are "500rnd break-in period" a figure of speech [Archive] - Glock Talk

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raven11
11-07-2010, 18:30
I took my sig 1911 out to the range yesterday and i fired the first magazine i had one failure to go into battery on the third round , but after that hangup the next +250 were failure free

can i call my 1911 gtg or am i going to need 250rnds to call it a keeper?

btw.. i can see why everyone is telling me shooting .45ACP out of a 1911 is addicting, i'm going to start reloading pretty soon :supergrin:
http://i30.photobucket.com/albums/c316/raven1121/75305_459838293829_731033829_5349679_7621955_n.jpg

MD357
11-07-2010, 18:34
If you are going to carry it I'd put at least another 250 through it.

AZ Husker
11-07-2010, 18:39
"Break-in" is another term for mating parts. When I get a new gun, I watch tv and rack the slide over and over. You'll get the same results and save a ton on ammo.

pistolwrench
11-07-2010, 18:46
" I watch tv and rack the slide over and over."

Sanford and Son reruns.
Over and over......and over..........

:wavey:

Hokie1911
11-07-2010, 18:56
" I watch tv and rack the slide over and over."

Sanford and Son reruns.
Over and over......and over..........

:wavey:

"I'm calling you ugly, I could push your face in some dough and make gorilla cookies."

BWT
11-07-2010, 20:00
400 is minimum that I shoot before I'll carry on or off duty in an auto. If there are any failures I will shoot more and reconsider on carry if its more than just an anomaly. Revolver you can get by on shooting less most the time.

Texas Bulldog
11-07-2010, 20:09
were those 250rds your CARRY ammo?

If it wasn't then i personally wouldn't carry it yet. I would put AT LEAST 200rds of your choice of carry ammo through it on top of the 250 you already did and if it performs flawlessly, then i would call it good and carry it.

Absolute minimum for me is 500 of regular ball ammo with a ton of hand cycles while watching tv and THEN 200-300 of my carry ammo.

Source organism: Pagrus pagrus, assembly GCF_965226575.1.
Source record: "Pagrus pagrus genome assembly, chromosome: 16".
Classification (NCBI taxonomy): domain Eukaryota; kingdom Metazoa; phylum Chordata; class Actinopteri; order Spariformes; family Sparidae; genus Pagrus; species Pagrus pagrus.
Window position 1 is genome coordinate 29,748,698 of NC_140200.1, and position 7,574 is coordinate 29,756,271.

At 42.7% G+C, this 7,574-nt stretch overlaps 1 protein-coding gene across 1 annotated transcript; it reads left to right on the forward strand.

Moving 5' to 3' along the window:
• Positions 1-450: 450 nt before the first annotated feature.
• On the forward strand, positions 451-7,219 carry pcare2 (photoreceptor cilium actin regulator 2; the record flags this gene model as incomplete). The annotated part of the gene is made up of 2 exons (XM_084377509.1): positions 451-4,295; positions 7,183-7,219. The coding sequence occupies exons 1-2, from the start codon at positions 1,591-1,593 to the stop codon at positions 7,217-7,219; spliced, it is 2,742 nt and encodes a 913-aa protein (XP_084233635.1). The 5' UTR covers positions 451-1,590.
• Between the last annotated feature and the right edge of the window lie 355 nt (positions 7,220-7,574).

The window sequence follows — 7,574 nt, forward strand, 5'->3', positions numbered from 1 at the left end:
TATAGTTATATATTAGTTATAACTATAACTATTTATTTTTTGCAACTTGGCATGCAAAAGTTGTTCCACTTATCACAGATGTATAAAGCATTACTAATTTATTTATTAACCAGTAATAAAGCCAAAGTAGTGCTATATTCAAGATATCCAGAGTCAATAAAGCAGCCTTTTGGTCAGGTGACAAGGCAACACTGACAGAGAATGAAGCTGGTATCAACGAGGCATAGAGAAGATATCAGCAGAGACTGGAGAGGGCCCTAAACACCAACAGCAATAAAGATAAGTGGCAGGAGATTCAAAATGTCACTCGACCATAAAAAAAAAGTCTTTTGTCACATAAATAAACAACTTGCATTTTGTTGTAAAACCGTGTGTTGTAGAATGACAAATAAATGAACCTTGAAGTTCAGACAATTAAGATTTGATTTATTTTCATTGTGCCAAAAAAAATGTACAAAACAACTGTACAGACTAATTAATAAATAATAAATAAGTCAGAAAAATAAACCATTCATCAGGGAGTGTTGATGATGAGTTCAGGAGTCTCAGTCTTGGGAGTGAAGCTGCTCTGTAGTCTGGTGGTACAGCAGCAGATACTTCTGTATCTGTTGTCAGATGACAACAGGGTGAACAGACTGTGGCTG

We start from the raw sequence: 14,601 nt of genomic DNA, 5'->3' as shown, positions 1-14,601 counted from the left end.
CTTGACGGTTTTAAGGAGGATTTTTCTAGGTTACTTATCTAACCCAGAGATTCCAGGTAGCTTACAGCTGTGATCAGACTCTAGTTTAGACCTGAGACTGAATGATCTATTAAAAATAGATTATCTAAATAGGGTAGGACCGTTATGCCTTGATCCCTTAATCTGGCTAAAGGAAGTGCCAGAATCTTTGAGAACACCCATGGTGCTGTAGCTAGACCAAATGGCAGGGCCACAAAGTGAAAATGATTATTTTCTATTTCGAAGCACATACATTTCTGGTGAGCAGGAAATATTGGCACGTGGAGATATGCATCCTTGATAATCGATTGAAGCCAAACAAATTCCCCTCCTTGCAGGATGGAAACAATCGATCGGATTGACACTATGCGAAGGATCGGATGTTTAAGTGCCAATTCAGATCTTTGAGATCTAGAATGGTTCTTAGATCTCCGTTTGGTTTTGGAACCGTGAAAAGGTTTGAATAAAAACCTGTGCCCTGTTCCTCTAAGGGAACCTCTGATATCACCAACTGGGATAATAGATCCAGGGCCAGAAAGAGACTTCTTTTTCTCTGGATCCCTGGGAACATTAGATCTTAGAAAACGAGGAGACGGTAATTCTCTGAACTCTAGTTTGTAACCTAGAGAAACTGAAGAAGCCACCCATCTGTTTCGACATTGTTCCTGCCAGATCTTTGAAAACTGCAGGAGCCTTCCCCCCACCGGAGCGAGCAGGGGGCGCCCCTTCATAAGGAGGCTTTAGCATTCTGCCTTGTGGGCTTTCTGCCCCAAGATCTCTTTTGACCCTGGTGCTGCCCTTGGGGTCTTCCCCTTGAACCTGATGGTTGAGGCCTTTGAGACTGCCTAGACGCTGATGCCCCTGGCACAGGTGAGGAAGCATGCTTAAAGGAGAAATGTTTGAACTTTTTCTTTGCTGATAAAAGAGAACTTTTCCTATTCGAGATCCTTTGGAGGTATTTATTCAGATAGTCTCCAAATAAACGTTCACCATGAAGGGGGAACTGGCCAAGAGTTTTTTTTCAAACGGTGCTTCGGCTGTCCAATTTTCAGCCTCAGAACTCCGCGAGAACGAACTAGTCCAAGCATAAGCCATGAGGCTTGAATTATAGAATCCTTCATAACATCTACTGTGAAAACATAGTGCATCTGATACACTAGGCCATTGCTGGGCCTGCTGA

JOe

raven11
11-07-2010, 20:16
i can't carry, i live in Illinois:crying: it is just a range toy for me

it was 200 rnds of WWB and 50rnds of Remington

GVFlyer
11-07-2010, 20:36
i can't carry, i live in Illinois:crying: it is just a range toy for me

it was 200 rnds of WWB and 50rnds of Remington

It's a shame that residents of Illinois and Wisconsin don't enjoy the same rights as other American citizens.

nolt
11-07-2010, 20:36
"I'm calling you ugly, I could push your face in some dough and make gorilla cookies."

i remember that lol

Meeteetse
11-07-2010, 20:37
i can't carry, i live in Illinois:crying: it is just a range toy for me

it was 200 rnds of WWB and 50rnds of Remington


If it is a range gun, I wouldn't worry about "breaking it in". If it is for personal defense in your home, I would shoot as often as possible but given what you have already done, I wouldn't worry about a specific number of rounds. If you intend to shoot competitively, I would just keep practicing. Games are not life and death.

Personally I have Glocks that have a couple of hundred rounds through them and I feel perfectly fine and trust them completely. I have had a couple of 1911's that I wouldn't carry even after 1000+ down range. Slide racking is a lot cheaper.

brisk21
11-07-2010, 22:11
Glocks either run or they don't. A 1911 may jam a few times in the first 500 rounds or so and then be 100 percent relaible after that.

cole
11-07-2010, 22:32
Glocks either run or they don't. A 1911 may jam a few times in the first 500 rounds or so and then be 100 percent relaible after that.

Agreed. Metal slide and metal frame (e.g. 1911) = break in. Poly frame (e.g. Glock) = not.

Disregarded9-side
11-07-2010, 23:09
a ton of hand cycles while watching tv

I'm a 1911 newb, but I've recently read in a couple places that dry racking the slide could be bad for the pistol/cause additional wear (I guess if it didn't wear at all then there'd be no point of the breaking-in cycling)...any truth to that? After it's broken in do you avoid dry racking the slide? Thanks.

brisk21
11-07-2010, 23:30
I'm a 1911 newb, but I've recently read in a couple places that dry racking the slide could be bad for the pistol/cause additional wear (I guess if it didn't wear at all then there'd be no point of the breaking-in cycling)...any truth to that? After it's broken in do you avoid dry racking the slide? Thanks.


You may rack the slide with an empty chamber, just don't let it slam foreward full force on an empty chamber. I.E. don't "slingshot" the slide. You can pull it back and "ride" it foreward all you want.

Quack
11-08-2010, 05:54
i use a slurry (JB Bore Compound and oil) when racking the slide instead of firing for break-in. never had an issue and started to carry guns in as little as 200rds. for the most part either the gun runs or it doesn't. if it doesn't fix what's not working right away. the only guns that i had issues with were my EMP (tight extractor that i adjusted in the first 50rds) and my STI Edge (mags needed tuning) after i made the appropriate adjustments they have been 100% since then. my others ran 100% from the get go.